WASHINGTON: The United States said Wednesday that a row over the incident in which Raymond Davis, a US official killed two Pakistani men, has not harmed ties between the two allies engaged in the fight against extremism.
"We are committed to build a strong and effective partnership with Pakistan. And we certainly do not want to have issues like this (shooting) distract from our... joint efforts," State Department spokesman Philip Crowley told reporters.
Asked if the incident - the killing of two Pakistanis by Raymond Davis, an American embassy official - had proved such a distraction, he replied: "Not so far." When pressed whether it has disrupted ties, Crowley replied: "I can't say it has."
Crowley also said that annual trilateral talks involving senior officials from Pakistan, Afghanistan and the United States and scheduled in Washington for February 23-24 were postponed for "practical" reasons.
"Pakistan dissolved its government, and it has not... repositioned ministers in every ministry that would expect to participate in a trilateral meeting. So we've postponed it for that reason," Crowley said.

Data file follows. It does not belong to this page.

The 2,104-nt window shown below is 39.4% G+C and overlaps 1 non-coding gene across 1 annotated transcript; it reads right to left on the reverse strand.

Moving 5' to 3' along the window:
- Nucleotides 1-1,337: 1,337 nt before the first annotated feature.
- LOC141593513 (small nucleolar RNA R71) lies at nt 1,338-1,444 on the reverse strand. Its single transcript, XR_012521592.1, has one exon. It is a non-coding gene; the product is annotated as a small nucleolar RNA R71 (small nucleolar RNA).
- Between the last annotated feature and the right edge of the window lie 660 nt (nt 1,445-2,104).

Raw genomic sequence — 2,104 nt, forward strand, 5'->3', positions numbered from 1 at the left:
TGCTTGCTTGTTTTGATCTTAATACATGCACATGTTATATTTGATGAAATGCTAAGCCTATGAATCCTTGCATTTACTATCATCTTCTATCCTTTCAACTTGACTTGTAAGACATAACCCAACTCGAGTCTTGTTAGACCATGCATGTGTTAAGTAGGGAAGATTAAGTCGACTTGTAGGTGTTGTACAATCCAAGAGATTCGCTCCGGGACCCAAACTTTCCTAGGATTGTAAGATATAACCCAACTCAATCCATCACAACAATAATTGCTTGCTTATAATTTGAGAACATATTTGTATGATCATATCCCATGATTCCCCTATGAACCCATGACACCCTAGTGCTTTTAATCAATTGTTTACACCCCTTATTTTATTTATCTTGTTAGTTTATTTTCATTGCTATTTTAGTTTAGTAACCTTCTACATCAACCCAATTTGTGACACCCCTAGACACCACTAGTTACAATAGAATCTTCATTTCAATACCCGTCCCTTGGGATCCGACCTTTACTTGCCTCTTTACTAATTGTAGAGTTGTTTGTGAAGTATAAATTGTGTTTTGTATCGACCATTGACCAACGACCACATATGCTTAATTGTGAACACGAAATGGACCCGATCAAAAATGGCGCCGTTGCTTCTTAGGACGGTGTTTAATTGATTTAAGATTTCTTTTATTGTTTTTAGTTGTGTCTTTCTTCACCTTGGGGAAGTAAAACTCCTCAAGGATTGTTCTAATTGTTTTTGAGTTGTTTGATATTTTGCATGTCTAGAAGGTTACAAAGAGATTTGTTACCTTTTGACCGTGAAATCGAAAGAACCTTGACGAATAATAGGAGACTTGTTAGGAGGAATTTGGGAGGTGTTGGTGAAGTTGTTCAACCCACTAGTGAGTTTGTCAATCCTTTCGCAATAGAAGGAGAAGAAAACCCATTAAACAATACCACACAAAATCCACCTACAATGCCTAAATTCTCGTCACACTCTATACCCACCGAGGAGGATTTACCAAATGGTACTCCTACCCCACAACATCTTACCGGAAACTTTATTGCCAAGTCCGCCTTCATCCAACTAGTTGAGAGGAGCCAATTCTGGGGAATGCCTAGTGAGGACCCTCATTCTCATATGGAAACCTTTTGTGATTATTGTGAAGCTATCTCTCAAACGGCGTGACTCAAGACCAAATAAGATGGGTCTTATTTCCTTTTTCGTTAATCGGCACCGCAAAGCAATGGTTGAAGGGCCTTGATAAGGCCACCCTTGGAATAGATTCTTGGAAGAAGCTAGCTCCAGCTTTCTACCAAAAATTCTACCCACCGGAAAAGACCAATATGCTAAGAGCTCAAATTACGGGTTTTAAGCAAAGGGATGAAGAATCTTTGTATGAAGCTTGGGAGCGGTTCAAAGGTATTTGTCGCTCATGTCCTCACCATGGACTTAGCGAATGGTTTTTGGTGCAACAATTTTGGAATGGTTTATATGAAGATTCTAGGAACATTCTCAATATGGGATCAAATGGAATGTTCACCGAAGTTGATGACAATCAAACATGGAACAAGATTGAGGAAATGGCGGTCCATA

The comments were the latest amid a bitter row over Raymond Davis, a US diplomat who shot the two men in a busy Lahore street on January 27. Washington has argued that Davis, who claims to have fired in self-defense, should be released under diplomatic immunity.
Last week, Crowley did not rule out that the trilateral talks could be affected when reporters pressed him about potential fallout from the shooting incident.
"We want to have a productive meeting. And if there's a reason why we don't think the meeting will be productive, we're prepared to make adjustments," Crowley told reporters. "But if we do make those decisions, we'll let you know," he added.
US Senator John Kerry voiced regret for the killings of two Pakistanis by an American embassy official as he visited the city of Lahore. Kerry reiterated Washington's stance that the man should be freed under diplomatic immunity and told reporters in Lahore Tuesday that the United States would conduct its own investigation into the killings. Crowley said that President Barack Obama's administration did not dispatch Kerry to Pakistan. "No. He is there in his capacity as the chairman of the Senate Foreign Relations Committee. Obviously he coordinated with us before he left, and he has maintained contact with us throughout his trip," Crowley said.